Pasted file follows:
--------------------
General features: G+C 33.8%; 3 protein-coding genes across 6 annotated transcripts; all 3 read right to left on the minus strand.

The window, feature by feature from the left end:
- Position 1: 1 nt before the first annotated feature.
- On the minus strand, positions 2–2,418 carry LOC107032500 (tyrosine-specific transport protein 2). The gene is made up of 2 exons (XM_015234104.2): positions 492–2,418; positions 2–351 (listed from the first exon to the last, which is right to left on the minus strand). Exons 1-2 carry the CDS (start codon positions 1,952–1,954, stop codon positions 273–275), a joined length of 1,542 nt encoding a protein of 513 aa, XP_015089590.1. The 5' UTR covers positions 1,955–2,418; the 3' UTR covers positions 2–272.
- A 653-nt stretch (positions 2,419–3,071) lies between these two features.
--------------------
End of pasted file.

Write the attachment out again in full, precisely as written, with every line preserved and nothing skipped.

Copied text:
General features: G+C 33.8%; 3 protein-coding genes across 6 annotated transcripts; all 3 read right to left on the minus strand.

The window, feature by feature from the left end:
- Position 1: 1 nt before the first annotated feature.
- On the minus strand, positions 2–2,418 carry LOC107032500 (tyrosine-specific transport protein 2). The gene is made up of 2 exons (XM_015234104.2): positions 492–2,418; positions 2–351 (listed from the first exon to the last, which is right to left on the minus strand). Exons 1-2 carry the CDS (start codon positions 1,952–1,954, stop codon positions 273–275), a joined length of 1,542 nt encoding a protein of 513 aa, XP_015089590.1. The 5' UTR covers positions 1,955–2,418; the 3' UTR covers positions 2–272.
- A 653-nt stretch (positions 2,419–3,071) lies between these two features.